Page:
Had enough of brutally cold winter weather and an equally unforgiving flu season? You're not alone. Though winter brings many fun holidays and delicious feasts, it can be extremely difficult for many of us to "bounce back" after we put away our Christmas trees and our New Year's kazoos. A long January can definitely bring the winter blues.
Enter functional and integrative medicine pioneer Frank Lipman, MD, who believes that health means more than simply the absence of disease. Practicing what he calls "good medicine" — a blend of knowledge we've gained from science and ancient healing traditions — Dr. Lipman wants to teach his patients to get healthy and inspire them to stay healthy, no matter what time of year it is.
Below, Lipman shares simple winter health tips for how you can bounce back before the season even ends. Important note: Be sure to talk to your doctor before trying any new supplements.
1. Boost immunity with vitamin D.
Most people know that sunlight is an excellent source of vitamin D for your skin. But we don't stop needing the "sunshine vitamin" on days when it's gloomy, cloudy, or snowy outside. "Vitamin D is important during the winter months because we don't have access to adequate sun exposure," Lipman says. He explains that a vitamin D supplement can help support immune function and plays a large role in disease prevention. Sounds helpful, especially with so much sickness going around.
2. Aid digestion with probiotics.
According to Lipman, a probiotic plays an essential role for us all year long, considering it continually re-introduces our gut to beneficial bacteria. We know the word "bacteria" gets a bad rap on its own, but this specific bacteria helps us out with proper digestion, immune function, balancing moods, and general health and wellness. No wonder it’s commonly known as "good" or "friendly" bacteria!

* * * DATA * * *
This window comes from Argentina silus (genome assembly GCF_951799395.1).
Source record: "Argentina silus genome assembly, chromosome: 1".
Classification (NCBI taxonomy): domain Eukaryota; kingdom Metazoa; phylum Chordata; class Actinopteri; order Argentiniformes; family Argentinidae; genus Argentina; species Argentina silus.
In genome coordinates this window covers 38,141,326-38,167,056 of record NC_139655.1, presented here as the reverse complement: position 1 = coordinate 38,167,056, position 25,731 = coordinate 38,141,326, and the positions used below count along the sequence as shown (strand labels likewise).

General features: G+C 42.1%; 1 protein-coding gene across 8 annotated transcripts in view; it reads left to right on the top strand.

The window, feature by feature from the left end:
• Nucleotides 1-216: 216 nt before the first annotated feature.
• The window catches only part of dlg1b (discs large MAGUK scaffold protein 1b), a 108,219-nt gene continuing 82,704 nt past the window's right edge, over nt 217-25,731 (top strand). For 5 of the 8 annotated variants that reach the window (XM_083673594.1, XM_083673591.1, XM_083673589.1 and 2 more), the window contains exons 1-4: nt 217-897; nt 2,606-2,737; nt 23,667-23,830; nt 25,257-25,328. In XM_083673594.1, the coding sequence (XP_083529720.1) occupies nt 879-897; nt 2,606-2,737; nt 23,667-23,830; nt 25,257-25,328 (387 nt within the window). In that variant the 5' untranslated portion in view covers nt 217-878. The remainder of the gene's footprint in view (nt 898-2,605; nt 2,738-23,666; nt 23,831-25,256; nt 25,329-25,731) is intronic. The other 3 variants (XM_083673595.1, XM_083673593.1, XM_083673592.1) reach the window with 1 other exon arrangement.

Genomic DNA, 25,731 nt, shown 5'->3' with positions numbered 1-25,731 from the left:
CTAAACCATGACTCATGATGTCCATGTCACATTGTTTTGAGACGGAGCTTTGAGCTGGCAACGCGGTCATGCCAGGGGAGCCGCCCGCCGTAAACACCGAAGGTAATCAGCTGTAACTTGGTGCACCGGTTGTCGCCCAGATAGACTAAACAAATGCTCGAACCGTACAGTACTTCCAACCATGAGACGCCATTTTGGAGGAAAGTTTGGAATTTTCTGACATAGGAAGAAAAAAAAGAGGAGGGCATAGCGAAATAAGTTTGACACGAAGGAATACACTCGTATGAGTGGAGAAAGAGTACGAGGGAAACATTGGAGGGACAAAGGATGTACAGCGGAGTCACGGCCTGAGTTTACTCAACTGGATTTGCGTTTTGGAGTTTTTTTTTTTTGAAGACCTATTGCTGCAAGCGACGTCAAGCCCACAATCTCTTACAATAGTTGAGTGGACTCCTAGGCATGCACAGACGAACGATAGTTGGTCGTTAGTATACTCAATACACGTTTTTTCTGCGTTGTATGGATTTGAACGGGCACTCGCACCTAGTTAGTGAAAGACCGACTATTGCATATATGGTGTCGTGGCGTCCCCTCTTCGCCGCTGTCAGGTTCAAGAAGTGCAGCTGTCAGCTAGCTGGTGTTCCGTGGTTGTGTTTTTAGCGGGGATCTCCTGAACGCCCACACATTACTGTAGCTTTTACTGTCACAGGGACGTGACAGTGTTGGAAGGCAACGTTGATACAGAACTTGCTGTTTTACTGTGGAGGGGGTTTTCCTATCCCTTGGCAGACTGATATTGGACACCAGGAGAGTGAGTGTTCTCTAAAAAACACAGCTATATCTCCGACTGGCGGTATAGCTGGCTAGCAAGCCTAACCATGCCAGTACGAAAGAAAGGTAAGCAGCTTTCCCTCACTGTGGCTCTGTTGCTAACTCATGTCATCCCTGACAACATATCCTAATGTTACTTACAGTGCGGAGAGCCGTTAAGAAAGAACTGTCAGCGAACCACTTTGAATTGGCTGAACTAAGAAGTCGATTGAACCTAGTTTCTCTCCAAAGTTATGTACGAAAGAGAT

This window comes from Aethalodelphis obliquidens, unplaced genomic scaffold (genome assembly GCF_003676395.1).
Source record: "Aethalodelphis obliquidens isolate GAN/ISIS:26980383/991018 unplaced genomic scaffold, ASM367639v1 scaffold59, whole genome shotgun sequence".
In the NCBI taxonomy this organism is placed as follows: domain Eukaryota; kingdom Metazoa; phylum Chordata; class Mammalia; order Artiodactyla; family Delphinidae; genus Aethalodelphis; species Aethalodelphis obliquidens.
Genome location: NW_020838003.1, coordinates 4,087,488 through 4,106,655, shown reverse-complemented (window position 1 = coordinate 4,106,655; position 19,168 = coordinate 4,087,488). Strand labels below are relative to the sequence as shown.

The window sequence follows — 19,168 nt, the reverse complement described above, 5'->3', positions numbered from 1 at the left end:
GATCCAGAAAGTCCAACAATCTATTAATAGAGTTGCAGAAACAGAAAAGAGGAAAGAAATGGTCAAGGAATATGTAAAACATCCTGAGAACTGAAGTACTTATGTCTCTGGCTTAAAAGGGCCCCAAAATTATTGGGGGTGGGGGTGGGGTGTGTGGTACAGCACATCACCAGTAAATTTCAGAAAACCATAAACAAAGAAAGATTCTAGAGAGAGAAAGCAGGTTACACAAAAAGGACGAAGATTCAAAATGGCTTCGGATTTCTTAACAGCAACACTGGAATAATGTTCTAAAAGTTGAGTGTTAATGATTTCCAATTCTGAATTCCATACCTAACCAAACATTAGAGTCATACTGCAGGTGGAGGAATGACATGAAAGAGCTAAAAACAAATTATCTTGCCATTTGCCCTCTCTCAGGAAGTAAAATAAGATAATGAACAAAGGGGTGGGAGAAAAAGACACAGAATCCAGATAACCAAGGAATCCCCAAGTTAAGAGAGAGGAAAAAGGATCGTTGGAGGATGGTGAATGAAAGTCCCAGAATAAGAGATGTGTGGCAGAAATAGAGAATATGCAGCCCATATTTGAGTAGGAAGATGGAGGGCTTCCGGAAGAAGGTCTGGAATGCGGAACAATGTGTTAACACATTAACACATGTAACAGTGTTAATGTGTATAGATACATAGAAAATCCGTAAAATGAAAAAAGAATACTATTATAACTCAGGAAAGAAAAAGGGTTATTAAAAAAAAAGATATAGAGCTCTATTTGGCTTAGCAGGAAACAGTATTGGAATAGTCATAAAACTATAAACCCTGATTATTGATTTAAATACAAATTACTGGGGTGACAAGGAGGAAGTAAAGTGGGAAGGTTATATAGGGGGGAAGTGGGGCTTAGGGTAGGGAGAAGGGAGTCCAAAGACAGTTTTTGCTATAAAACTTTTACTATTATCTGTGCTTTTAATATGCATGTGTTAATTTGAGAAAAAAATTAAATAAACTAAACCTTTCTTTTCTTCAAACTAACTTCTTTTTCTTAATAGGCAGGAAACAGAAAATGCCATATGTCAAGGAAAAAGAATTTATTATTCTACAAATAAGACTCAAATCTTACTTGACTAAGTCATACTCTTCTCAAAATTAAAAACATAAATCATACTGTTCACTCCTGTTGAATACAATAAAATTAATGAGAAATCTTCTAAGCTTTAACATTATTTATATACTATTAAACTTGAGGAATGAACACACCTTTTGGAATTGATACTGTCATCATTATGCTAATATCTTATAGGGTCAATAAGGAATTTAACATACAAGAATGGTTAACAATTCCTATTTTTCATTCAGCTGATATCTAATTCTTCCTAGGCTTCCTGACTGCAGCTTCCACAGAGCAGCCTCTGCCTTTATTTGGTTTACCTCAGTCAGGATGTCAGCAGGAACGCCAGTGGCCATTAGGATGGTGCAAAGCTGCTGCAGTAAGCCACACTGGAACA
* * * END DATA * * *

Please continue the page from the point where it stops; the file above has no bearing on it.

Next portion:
3. Stay sharp with fish oil or krill oil.
Lipman says good quality fish oil or krill oil is helpful for supporting immune function as well as brain function. On top of those important boosts, there's an added bonus during the winter months: Fish and krill oils can help relieve or even prevent dry skin — one of the biggest winter blues.
4. Step away from inflammatory foods.
Lipman maintains that diet is one of the biggest factors when it comes to health and wellness. "Although I believe there is no one right diet for everyone, I always recommend avoiding processed foods and sugars as they have an inflammatory effect on the body," he says. We'll admit that fast food or takeout might be tempting on nights when we're too tired to cook, but choosing anti-inflammatory foods instead is totally worth making that extra effort for our health.
5. Catch up on those zzzs.
Lipman recommends getting an adequate amount of sleep at night to support wellness. Currently, the Centers for Disease Control and Prevention (CDC) recommends 7 or more hours of sleep per night for adults. So if you're not hitting at least the 7-hour mark, it's worthwhile to try better sleeping habits or talking to your doctor if the situation does not improve.
6. Get moving.
It's also important to make time for adequate movement throughout the day, according to Lipman. It's understandable that you may not want to step outside if it's really cold, but there are plenty of indoor exercises you can do. Hitting the gym isn't your thing? We recently found out there are a few ways to get a workout in without even trying — get creative!
7. Stress less.
We all know the winter can be a hectic time, even after the holidays are over. Lipman recommends using activities such as meditation, yoga, or mindfulness practices to aid with stress management.
Dr. Frank Lipman, the founder of <a target="blank" href="https://www.bewell.com/">Be Well and the Eleven Eleven Wellness Center in New York City, is a functional and integrative medicine pioneer and the author of many New York Times-bestselling books, including_ Revive: Stop Feeling Spent and Start Living Again ($7.92, Amazon) and The New Health Rules ($11.98, Amazon). His fifth book, How to Be Well ($27.72, Amazon), will be out April 3.